What A Dying Patient Taught A Burned Out Physician About Hope

We’ve all had patients we will remember all our lives. Usually, it’s for a good reason. The first baby we delivered. The first heart murmur patient we detected. The first patient we performed surgery on, all by ourselves.

Then there are patients we remember for all the wrong reasons.

The ones who were miserable and complained about everything, every time they came for a visit. As if the parking garage, the magazines in the waiting area and the temperature in the building were all personally controlled by us. The patient who wrote a disparaging review on a webpage when all we did was suggest that they go to another specialist because they had already refused to do what we recommended.

But the patients that live on in each of us are those who touched our hearts.

I’ve been fortunate to have lots of patients in that category over the years. Kind patients who asked about my family. Patients who brought me homemade treats and vegetables from their gardens. An Alaskan fisherman who brought me fresh-caught salmon. Patients who made us feel grateful and uplifted, just to know them.

They have all been precious gems in my jewelry box of memories.

None has made a stronger impression than Mr. Johnson.

When I first met Mr. Johnson fifteen years ago, he was pretty healthy and had a mild eyelid problem that could be treated in my office a couple times of year. He and his wife would travel from an hour away to see me, despite that fact that there were others closer to home who could have addressed his problem.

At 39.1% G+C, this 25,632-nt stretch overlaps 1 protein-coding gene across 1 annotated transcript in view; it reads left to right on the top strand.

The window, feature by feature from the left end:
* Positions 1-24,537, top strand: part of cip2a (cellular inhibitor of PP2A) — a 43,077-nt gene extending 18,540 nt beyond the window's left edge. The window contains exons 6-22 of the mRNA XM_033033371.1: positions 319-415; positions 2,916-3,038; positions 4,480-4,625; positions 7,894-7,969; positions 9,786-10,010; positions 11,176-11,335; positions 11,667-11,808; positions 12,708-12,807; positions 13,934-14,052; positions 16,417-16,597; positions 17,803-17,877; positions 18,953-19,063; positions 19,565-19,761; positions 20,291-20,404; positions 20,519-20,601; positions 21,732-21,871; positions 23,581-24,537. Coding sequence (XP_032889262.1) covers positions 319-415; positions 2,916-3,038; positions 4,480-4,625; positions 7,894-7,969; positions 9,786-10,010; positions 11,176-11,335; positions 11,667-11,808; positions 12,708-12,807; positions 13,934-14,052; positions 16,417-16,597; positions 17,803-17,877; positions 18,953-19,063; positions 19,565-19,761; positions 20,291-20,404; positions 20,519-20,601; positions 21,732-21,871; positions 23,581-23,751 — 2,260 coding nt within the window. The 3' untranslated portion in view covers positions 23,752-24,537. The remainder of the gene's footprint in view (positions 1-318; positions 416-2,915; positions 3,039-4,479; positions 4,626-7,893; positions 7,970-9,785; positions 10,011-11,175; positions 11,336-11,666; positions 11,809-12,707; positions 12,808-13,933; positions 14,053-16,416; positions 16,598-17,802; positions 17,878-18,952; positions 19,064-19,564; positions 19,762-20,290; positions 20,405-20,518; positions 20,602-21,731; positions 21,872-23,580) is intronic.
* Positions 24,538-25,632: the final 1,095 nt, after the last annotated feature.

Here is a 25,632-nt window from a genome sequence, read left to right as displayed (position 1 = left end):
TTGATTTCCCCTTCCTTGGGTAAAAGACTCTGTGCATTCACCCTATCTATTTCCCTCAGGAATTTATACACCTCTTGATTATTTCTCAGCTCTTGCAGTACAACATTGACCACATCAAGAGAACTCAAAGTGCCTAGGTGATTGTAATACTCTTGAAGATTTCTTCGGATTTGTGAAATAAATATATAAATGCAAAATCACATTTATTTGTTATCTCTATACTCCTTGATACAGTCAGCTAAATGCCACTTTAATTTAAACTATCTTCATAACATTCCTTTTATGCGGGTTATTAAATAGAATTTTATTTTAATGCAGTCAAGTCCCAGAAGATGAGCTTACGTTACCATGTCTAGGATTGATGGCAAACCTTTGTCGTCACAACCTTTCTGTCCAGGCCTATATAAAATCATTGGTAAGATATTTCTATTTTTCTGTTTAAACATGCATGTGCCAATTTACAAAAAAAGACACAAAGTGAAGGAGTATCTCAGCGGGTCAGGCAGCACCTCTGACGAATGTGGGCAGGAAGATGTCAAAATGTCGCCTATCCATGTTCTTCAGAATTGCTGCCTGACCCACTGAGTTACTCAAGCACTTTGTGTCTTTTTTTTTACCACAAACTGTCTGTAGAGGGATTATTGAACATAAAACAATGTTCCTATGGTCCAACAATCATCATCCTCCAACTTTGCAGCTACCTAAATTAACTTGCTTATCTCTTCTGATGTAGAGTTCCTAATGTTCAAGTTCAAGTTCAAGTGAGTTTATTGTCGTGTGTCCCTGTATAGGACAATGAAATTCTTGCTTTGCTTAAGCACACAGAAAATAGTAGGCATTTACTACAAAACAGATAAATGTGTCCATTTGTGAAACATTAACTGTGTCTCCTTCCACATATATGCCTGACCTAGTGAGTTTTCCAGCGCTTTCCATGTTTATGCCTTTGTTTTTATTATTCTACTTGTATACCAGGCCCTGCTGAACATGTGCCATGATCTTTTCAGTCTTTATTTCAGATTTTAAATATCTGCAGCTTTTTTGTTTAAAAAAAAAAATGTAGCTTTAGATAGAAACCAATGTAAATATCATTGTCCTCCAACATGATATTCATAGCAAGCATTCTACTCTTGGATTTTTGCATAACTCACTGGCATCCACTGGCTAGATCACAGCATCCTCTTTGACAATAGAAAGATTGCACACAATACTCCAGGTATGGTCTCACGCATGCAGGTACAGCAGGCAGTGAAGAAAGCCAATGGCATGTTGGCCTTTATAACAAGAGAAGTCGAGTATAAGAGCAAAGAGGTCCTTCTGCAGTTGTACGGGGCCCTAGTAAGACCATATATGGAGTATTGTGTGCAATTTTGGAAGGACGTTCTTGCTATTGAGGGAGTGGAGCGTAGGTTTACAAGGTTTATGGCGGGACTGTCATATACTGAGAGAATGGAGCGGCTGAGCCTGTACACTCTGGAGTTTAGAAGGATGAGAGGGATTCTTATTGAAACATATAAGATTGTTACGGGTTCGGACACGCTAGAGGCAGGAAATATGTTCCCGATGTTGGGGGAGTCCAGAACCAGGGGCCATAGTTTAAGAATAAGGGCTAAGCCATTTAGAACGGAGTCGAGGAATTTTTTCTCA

Each time they came, his wife would bring delicious homemade brownies that she had made that morning. When we saw his name on the schedule, we knew that our day would be uplifted, just by their presence. We would whisper in the hallway to each other, “The Johnsons are coming, the Johnsons are coming.” And we could almost smell the brownies from the front desk.

Over the years, we got to know each other, as I imagine happens in many primary care doctors’ offices with their patients. Most of my patients have issues that are treated and then they are released to their primary care physician. With Mr. Johnson, his was a chronic issue that was annoying but not life-threatening. So it afforded me the luxury of knowing him for many years.

We chatted through their daughter getting married, a new grandchild, my grandmother passing away, and many birthdays and anniversaries.

As the years went on, Mr. Johnson began to show more wear and tear than one would expect. His heart began to fail and he had some cardiac procedures to try to improve things.

His visits became a little less frequent. A little less jovial. You could see the worry on Mrs. Johnson’s face progress with each visit.

We got a call from Mrs. Johnson one day, telling us her husband was not doing too well. My secretary talked with her for a while and then told me about her call. I waited until my clinic was done, closed my office door, and called her. We talked for a long time, about easy things and harder things. Then, she said Mr. Johnson was very weak but he wanted to talk to me.